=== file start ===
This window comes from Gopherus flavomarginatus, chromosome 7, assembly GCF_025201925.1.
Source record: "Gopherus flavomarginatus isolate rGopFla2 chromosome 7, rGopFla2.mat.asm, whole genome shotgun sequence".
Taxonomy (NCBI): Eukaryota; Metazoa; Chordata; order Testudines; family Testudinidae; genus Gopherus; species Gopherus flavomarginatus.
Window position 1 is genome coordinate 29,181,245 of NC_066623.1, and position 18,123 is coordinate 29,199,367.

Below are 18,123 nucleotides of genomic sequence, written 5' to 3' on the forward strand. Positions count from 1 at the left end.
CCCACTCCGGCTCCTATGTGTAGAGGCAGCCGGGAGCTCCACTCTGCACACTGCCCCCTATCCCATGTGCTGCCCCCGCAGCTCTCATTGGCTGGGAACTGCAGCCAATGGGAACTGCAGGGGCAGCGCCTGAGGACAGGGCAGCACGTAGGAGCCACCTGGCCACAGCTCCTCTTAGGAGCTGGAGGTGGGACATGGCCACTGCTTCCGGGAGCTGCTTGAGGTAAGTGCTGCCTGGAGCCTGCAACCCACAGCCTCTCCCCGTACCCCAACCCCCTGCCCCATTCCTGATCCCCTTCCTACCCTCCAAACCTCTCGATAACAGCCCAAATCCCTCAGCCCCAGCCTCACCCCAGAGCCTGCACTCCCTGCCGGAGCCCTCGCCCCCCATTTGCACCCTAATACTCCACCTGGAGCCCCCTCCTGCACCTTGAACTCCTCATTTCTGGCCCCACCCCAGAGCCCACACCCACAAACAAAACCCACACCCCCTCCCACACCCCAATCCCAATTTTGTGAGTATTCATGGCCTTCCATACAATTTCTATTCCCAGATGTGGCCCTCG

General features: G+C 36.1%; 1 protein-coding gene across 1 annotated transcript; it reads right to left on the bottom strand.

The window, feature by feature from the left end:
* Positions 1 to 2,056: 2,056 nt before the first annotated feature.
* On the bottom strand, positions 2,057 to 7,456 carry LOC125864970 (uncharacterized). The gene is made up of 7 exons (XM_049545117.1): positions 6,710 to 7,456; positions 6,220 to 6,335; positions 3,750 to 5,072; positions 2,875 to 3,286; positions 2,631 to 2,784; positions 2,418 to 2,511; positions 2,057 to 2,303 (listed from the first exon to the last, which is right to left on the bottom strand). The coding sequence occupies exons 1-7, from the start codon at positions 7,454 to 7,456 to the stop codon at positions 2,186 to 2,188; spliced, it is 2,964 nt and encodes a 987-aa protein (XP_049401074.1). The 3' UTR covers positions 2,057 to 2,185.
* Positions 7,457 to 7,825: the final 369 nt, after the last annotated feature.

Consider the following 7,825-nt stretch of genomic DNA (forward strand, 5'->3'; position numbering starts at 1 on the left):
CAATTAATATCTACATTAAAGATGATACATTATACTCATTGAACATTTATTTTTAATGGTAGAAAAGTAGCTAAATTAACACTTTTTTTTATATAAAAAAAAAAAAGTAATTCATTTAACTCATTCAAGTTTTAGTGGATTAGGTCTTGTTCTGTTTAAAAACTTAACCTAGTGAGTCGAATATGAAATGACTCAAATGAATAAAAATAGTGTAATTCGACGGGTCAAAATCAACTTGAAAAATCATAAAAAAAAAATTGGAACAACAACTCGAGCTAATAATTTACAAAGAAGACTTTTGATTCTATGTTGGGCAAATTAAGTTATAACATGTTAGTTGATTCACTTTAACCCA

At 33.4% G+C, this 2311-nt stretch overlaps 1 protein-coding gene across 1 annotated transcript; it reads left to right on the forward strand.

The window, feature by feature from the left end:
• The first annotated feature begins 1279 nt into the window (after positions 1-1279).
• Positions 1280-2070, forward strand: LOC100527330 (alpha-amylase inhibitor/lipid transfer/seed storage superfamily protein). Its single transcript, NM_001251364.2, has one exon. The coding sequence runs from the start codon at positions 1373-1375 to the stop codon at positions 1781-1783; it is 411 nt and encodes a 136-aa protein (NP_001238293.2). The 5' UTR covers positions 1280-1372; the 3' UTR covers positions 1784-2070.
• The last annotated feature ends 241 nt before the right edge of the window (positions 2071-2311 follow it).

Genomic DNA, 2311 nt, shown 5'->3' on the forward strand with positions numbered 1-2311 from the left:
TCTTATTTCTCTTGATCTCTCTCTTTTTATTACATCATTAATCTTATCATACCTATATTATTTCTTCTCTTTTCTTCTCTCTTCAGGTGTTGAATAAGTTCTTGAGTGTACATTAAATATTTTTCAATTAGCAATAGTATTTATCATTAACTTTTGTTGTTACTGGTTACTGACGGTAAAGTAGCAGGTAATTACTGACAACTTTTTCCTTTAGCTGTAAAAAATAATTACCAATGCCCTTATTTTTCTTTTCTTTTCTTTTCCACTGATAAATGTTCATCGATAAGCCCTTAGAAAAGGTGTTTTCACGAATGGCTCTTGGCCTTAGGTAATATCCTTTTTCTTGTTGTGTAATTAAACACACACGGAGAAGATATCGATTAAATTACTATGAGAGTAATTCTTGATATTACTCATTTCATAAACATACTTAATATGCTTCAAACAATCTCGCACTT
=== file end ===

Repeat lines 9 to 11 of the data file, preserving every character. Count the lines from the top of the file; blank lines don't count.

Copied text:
* Positions 1 to 2,056: 2,056 nt before the first annotated feature.
* On the bottom strand, positions 2,057 to 7,456 carry LOC125864970 (uncharacterized). The gene is made up of 7 exons (XM_049545117.1): positions 6,710 to 7,456; positions 6,220 to 6,335; positions 3,750 to 5,072; positions 2,875 to 3,286; positions 2,631 to 2,784; positions 2,418 to 2,511; positions 2,057 to 2,303 (listed from the first exon to the last, which is right to left on the bottom strand). The coding sequence occupies exons 1-7, from the start codon at positions 7,454 to 7,456 to the stop codon at positions 2,186 to 2,188; spliced, it is 2,964 nt and encodes a 987-aa protein (XP_049401074.1). The 3' UTR covers positions 2,057 to 2,185.
* Positions 7,457 to 7,825: the final 369 nt, after the last annotated feature.